On Windows 10, version 1809, modification packages can include configurations needed to be set in the registry such that the main package will run as expected. Meaning your main application leverages the registry to view whether a plug-in exists. When you deploy the main package and the modification package, at runtime the application will view the virtual registry (VREG) of both the main package and the modification package.
Note that your main package may be using the VREG to do the following things:
- Viewing where to load the file (the DLL) of the plug-in. If this is the case, then ensure that the file is part of the package. By doing this, main package is able to access the file at runtime.
- Viewing where to see the value of the VREG keys. Your main package may be looking for a value to exist in the VREG. When you create your modification package either by hand or using our tool, ensure that the value is correct.
Modification packages on Windows 10, version 1903, and later
The following features were added to Windows 10, version 1903.
We’ve added support for the following element to the MSIX modification package’s manifest.
<Properties> <rescap6:ModificationPackage>true</rescap6:ModificationPackage> </Properties>
To ensure that modification packages work in version 1903 or later, the modification package's manifest must include this element. This will be done for you if you package your MSIX modification package using the January release of the MSIX packaging tool. If you've converted a package using our tool prior to the release, you can edit your existing package in our tool to add this new element. In addition, if users install the modification package, they will be alerted that the package may modify the main application.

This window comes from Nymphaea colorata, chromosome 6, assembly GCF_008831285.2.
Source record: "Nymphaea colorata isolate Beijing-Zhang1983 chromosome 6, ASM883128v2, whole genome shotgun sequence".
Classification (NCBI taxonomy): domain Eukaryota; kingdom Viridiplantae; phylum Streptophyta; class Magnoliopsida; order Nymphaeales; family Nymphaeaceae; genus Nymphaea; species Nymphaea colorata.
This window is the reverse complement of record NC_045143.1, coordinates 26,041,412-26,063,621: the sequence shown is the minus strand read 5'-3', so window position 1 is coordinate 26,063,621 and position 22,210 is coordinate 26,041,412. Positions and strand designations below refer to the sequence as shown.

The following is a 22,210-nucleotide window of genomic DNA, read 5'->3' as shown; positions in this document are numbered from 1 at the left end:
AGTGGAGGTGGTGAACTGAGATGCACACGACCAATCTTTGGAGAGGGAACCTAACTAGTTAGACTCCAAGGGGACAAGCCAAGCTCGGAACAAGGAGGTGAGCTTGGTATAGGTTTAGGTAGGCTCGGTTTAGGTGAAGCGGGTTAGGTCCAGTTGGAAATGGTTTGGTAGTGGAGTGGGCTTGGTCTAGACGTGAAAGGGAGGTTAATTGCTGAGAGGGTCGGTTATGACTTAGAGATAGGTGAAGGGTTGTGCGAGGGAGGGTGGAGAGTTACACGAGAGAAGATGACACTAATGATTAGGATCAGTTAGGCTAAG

If you are using a modification package that was created before version 1903, it is necessary to edit the package manifest to update the
MaxVersionTested attribute to 10.0.18362.0.
<TargetDeviceFamily Name="Windows.Desktop" MinVersion="10.0.17701.0" MaxVersionTested="10.0.18362.0" />
Create a modification package using the MSIX Packaging Tool
You can create a modification package with the MSIX Packaging Tool:
Specify the main package. Be sure to have the MSIX version of your main package available on your machine that you are converting on. If not than we will ask you to manually provide the publisher and main application information. Also some customization require that your main application is installed on your machine.
Modify the package once it has gone through conversion using the package editor. There may be a case where the main package requires your modification package to have certain values in their VREG. This is where you would go and edit the package appropriately.
Create a modification package using MakeAppx.exe
You can create a modification package manually by using the MakeAppX.exe tool that is included in the Windows 10 SDK.
In the manifest, specify the main package. Include the publisher and the main package name.
<Dependencies> <TargetDeviceFamily Name="Windows.Desktop" MinVersion="10.0.17701.0" MaxVersionTested="18.104.22.168"/> <uap4:MainPackageDependency Name="HeadTrax" Publisher="CN=Contoso Software, O=Contoso Corporation, C=US" /> </Dependencies>
Create Registry.dat, User.dat and Userclass.dat to create whatever registry keys are needed to load your modification package. This is only required if you need your main application to view custom registry keys. Remember that since everything is running inside a container, at runtime the main package and the modification package virtual registry will merge such that main package can view the modification packages virtual registry.
This process also supports file system plug-ins and customizations, as long as the executable of the main application is not in a virtual file system (VFS). This is to ensure that the main package will get all the VFS of the main package and the modification package.